The haptic visuality, which the eyes function as organs of touch, whereas optic visuality sees things from enough distance to perceive them as distinct forms in deep space, haptic looking tends to move over the surface of its object rather than to plunge into illusionistic depth, not to distinguish form so much as to discern texture. (Ince, 603) Indeed, considering the next shot after Varda’s big pregnant belly are closeups of a giant pumpkin sliced up and its innards scraped out by an unseen farmer at the market. Through the deployment of a haptic gaze, Varda’s body - the filming and the filmed body - becomes here the feeling thing and subject-object Merleau-Ponty describes. It’s a self-portrait in haptic, rather than optical space. (Ince, 605)

Post-feminism constitutes a standpoint from which Western European female filmmakers disentangle their agency from unresolved issues in feminist praxis and theory: how to identify and develop feminine identity and expression within a society and a film system founded on male-dominant models of subjectivity. (Maule, 193) Throwing in her own naked, pregnant body first and foremost at the start of a film, Varda puts detractors questioning her as a feminist filmmaker to rest. And she did this in 1958. Screen Shot 2023-03-28 at 3.05.07 PM A simple narrative in L’opera Mouffe is a tale of young love. We see a young beautiful couple in the beginning: naked, embracing, smiling and making love in bed in their tiny habitat: A snapshot of a paradise in the biblical sense. The sequence is full of joy and happiness, directly contrasting the old and destitute habitants Varda films on rue Mouffetard.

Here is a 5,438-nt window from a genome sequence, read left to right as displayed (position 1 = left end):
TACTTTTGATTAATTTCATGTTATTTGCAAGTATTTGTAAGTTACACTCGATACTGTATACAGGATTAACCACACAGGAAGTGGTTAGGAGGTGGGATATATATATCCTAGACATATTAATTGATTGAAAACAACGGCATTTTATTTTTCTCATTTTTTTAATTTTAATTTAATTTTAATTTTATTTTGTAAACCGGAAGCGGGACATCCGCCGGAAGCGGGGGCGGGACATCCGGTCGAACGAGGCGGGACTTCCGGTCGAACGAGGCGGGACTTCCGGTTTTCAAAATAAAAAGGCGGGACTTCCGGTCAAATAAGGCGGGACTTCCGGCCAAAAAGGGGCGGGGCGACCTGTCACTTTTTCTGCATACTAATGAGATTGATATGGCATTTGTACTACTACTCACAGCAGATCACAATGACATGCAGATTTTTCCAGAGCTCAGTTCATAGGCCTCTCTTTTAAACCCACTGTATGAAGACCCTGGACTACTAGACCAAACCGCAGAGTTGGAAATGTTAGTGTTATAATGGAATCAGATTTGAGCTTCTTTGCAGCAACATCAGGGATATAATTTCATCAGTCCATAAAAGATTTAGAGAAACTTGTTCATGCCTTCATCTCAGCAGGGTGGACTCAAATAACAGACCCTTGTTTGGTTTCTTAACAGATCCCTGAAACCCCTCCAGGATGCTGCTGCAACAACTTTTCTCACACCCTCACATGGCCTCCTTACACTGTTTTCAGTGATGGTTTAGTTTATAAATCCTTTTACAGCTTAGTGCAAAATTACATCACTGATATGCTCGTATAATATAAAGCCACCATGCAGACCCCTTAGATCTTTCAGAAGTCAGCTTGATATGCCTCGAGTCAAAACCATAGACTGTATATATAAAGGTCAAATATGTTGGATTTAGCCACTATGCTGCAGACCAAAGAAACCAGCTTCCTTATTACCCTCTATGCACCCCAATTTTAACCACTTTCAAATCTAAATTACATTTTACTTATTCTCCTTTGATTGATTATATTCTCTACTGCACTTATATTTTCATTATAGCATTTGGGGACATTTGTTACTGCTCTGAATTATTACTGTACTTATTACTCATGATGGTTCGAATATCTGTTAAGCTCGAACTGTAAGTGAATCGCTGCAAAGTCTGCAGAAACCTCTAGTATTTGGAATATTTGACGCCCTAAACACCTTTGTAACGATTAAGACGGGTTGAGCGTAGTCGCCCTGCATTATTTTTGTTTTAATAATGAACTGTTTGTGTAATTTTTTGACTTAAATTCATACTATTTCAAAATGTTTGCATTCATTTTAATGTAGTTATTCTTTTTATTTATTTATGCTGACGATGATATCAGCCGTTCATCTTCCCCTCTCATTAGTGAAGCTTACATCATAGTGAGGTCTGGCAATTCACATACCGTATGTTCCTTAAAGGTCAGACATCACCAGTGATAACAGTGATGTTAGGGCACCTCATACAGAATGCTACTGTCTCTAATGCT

The image follows the young couple’s happy thrist. Beautifully composed in the backyard of Varda’s dwelling on rue Mouffetard, with bare trees in the background, the nude female actor lies in a makeshift bed, looking at her reflections and smiling.